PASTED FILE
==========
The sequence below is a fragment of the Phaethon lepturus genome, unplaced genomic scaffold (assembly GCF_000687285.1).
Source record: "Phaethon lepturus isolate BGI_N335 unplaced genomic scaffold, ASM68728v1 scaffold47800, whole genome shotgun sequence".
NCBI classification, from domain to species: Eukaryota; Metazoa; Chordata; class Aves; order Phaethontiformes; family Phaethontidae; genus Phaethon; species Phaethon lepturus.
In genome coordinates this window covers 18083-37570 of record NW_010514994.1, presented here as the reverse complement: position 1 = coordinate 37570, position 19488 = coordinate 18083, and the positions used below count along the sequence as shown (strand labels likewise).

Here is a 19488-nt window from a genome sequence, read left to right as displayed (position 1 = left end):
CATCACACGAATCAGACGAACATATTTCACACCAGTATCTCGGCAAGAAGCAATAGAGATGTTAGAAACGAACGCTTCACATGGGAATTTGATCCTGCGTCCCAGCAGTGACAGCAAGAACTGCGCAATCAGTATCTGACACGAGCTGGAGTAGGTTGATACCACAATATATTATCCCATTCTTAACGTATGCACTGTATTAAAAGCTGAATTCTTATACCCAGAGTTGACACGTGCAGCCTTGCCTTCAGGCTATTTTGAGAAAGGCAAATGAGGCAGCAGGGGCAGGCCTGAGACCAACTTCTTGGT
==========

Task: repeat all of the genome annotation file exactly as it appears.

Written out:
The sequence below is a fragment of the Phaethon lepturus genome, unplaced genomic scaffold (assembly GCF_000687285.1).
Source record: "Phaethon lepturus isolate BGI_N335 unplaced genomic scaffold, ASM68728v1 scaffold47800, whole genome shotgun sequence".
NCBI classification, from domain to species: Eukaryota; Metazoa; Chordata; class Aves; order Phaethontiformes; family Phaethontidae; genus Phaethon; species Phaethon lepturus.
In genome coordinates this window covers 18083-37570 of record NW_010514994.1, presented here as the reverse complement: position 1 = coordinate 37570, position 19488 = coordinate 18083, and the positions used below count along the sequence as shown (strand labels likewise).

Here is a 19488-nt window from a genome sequence, read left to right as displayed (position 1 = left end):
CATCACACGAATCAGACGAACATATTTCACACCAGTATCTCGGCAAGAAGCAATAGAGATGTTAGAAACGAACGCTTCACATGGGAATTTGATCCTGCGTCCCAGCAGTGACAGCAAGAACTGCGCAATCAGTATCTGACACGAGCTGGAGTAGGTTGATACCACAATATATTATCCCATTCTTAACGTATGCACTGTATTAAAAGCTGAATTCTTATACCCAGAGTTGACACGTGCAGCCTTGCCTTCAGGCTATTTTGAGAAAGGCAAATGAGGCAGCAGGGGCAGGCCTGAGACCAACTTCTTGGT